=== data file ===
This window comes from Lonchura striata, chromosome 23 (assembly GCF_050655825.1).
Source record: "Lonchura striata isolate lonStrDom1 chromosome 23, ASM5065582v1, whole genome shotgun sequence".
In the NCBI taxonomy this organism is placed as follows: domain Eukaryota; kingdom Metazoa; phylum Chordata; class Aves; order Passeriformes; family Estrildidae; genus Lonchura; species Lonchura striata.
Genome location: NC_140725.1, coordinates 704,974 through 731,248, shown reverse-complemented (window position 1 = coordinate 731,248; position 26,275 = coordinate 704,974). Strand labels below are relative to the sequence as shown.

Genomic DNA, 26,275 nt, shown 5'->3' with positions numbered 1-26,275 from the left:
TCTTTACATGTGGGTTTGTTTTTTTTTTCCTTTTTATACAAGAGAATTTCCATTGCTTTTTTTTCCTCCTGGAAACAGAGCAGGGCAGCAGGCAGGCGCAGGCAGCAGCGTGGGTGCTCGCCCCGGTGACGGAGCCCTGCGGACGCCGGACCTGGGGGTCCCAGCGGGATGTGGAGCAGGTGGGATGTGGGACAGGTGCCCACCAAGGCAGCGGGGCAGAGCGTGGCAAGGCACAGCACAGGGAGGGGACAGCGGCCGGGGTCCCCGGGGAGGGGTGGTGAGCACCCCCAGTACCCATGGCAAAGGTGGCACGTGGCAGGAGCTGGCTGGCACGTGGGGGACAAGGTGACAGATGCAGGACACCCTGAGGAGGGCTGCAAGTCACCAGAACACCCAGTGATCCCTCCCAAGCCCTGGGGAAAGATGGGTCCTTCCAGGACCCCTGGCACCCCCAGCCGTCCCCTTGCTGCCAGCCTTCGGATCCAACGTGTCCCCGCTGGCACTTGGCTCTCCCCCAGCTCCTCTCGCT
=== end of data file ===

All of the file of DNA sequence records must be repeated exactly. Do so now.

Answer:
This window comes from Lonchura striata, chromosome 23 (assembly GCF_050655825.1).
Source record: "Lonchura striata isolate lonStrDom1 chromosome 23, ASM5065582v1, whole genome shotgun sequence".
In the NCBI taxonomy this organism is placed as follows: domain Eukaryota; kingdom Metazoa; phylum Chordata; class Aves; order Passeriformes; family Estrildidae; genus Lonchura; species Lonchura striata.
Genome location: NC_140725.1, coordinates 704,974 through 731,248, shown reverse-complemented (window position 1 = coordinate 731,248; position 26,275 = coordinate 704,974). Strand labels below are relative to the sequence as shown.

Genomic DNA, 26,275 nt, shown 5'->3' with positions numbered 1-26,275 from the left:
TCTTTACATGTGGGTTTGTTTTTTTTTTCCTTTTTATACAAGAGAATTTCCATTGCTTTTTTTTCCTCCTGGAAACAGAGCAGGGCAGCAGGCAGGCGCAGGCAGCAGCGTGGGTGCTCGCCCCGGTGACGGAGCCCTGCGGACGCCGGACCTGGGGGTCCCAGCGGGATGTGGAGCAGGTGGGATGTGGGACAGGTGCCCACCAAGGCAGCGGGGCAGAGCGTGGCAAGGCACAGCACAGGGAGGGGACAGCGGCCGGGGTCCCCGGGGAGGGGTGGTGAGCACCCCCAGTACCCATGGCAAAGGTGGCACGTGGCAGGAGCTGGCTGGCACGTGGGGGACAAGGTGACAGATGCAGGACACCCTGAGGAGGGCTGCAAGTCACCAGAACACCCAGTGATCCCTCCCAAGCCCTGGGGAAAGATGGGTCCTTCCAGGACCCCTGGCACCCCCAGCCGTCCCCTTGCTGCCAGCCTTCGGATCCAACGTGTCCCCGCTGGCACTTGGCTCTCCCCCAGCTCCTCTCGCT